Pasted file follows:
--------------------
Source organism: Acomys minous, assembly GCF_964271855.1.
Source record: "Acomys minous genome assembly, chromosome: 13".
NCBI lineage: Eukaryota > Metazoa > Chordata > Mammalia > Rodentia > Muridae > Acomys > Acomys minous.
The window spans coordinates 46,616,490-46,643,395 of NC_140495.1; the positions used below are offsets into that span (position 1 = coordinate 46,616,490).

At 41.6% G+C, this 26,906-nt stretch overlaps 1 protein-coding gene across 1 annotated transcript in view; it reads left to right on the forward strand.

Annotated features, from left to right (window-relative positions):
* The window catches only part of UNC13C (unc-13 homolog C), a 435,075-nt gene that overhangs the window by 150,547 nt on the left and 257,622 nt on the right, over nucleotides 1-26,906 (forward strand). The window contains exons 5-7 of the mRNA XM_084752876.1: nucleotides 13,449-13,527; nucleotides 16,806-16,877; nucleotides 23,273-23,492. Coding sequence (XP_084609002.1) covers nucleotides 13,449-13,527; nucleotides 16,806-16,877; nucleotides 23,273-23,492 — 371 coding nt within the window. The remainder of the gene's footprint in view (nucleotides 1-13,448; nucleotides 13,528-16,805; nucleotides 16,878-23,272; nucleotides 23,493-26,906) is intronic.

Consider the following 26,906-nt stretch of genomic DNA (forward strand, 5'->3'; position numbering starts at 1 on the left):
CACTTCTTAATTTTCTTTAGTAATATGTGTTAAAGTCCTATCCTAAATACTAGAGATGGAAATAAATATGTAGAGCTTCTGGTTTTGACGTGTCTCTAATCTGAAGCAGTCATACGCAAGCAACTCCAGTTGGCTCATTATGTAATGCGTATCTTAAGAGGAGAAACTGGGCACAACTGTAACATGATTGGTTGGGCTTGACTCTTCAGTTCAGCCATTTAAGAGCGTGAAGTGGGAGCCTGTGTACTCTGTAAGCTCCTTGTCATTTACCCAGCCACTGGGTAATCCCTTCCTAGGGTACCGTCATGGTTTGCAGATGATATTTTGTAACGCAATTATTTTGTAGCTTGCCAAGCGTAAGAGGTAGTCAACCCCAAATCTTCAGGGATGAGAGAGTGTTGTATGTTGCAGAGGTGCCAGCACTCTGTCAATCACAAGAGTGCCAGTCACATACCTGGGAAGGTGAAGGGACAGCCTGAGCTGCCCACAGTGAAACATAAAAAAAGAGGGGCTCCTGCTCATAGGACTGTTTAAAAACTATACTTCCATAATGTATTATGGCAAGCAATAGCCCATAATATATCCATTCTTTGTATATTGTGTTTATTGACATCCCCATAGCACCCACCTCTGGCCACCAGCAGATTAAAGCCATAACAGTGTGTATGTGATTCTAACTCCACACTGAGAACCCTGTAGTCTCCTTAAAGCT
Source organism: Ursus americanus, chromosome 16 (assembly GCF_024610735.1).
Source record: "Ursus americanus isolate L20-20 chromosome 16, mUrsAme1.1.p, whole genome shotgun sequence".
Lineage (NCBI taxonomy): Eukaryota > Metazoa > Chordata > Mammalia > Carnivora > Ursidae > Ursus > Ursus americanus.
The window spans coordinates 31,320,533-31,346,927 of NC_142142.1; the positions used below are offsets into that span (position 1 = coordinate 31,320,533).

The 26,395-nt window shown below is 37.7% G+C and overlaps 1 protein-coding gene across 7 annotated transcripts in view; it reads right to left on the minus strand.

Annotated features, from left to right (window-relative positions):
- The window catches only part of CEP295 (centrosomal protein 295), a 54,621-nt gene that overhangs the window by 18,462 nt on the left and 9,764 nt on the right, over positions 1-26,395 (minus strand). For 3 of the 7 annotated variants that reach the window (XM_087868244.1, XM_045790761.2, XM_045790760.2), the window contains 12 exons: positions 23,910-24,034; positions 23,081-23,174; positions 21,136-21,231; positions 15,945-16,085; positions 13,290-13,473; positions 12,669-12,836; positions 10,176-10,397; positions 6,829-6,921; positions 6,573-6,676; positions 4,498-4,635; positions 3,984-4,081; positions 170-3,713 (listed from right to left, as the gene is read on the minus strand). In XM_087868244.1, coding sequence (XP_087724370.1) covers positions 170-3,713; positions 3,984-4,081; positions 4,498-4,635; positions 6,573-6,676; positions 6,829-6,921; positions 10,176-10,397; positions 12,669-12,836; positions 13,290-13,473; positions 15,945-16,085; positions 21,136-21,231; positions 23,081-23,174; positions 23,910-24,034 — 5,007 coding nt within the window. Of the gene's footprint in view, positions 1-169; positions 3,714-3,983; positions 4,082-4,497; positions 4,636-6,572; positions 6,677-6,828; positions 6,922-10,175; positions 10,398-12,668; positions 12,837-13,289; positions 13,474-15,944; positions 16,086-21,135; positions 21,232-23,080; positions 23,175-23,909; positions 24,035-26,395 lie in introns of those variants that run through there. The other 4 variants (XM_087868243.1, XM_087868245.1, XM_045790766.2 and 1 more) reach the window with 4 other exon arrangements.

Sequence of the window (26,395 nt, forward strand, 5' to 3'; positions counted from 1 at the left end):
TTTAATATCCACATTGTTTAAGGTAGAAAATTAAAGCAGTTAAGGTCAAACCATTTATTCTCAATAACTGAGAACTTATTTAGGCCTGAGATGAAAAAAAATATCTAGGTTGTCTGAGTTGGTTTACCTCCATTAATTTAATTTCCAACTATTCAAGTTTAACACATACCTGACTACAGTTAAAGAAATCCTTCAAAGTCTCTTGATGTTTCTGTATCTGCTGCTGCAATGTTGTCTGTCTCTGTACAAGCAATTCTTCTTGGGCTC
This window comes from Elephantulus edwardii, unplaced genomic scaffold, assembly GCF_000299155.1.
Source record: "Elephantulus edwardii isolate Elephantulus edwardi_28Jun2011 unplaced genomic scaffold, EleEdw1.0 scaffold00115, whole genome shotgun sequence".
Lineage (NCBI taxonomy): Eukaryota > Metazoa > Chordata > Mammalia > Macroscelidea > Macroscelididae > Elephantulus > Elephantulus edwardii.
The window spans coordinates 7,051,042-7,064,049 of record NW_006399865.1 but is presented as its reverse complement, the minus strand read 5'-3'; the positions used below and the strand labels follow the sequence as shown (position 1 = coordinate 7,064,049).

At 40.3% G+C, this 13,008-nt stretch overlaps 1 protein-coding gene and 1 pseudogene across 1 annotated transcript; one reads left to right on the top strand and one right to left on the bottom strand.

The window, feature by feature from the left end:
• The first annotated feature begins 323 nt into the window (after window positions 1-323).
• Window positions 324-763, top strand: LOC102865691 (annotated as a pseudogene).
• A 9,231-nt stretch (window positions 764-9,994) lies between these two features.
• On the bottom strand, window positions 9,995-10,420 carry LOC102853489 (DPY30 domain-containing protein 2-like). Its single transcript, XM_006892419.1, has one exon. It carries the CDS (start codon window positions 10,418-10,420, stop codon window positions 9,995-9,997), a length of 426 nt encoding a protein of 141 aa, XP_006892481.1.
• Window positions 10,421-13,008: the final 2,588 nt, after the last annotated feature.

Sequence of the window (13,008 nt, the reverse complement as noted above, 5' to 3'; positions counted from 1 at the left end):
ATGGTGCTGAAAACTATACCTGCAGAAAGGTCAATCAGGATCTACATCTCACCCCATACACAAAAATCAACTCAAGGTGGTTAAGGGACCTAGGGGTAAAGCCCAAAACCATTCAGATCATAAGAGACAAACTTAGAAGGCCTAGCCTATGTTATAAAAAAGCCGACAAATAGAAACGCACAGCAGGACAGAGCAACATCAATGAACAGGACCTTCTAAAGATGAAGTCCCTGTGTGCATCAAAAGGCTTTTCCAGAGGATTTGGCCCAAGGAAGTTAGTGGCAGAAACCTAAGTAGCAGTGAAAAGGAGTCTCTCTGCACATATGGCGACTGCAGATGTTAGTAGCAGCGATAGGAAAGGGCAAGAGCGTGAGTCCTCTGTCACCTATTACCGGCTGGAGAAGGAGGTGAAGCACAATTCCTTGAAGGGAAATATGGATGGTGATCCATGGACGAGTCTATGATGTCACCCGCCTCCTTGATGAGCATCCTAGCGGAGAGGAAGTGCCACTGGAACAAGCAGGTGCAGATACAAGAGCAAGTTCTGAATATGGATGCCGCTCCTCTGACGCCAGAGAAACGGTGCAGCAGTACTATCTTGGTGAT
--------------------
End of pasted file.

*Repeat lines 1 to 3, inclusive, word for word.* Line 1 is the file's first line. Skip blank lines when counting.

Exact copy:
Source organism: Acomys minous, assembly GCF_964271855.1.
Source record: "Acomys minous genome assembly, chromosome: 13".
NCBI lineage: Eukaryota > Metazoa > Chordata > Mammalia > Rodentia > Muridae > Acomys > Acomys minous.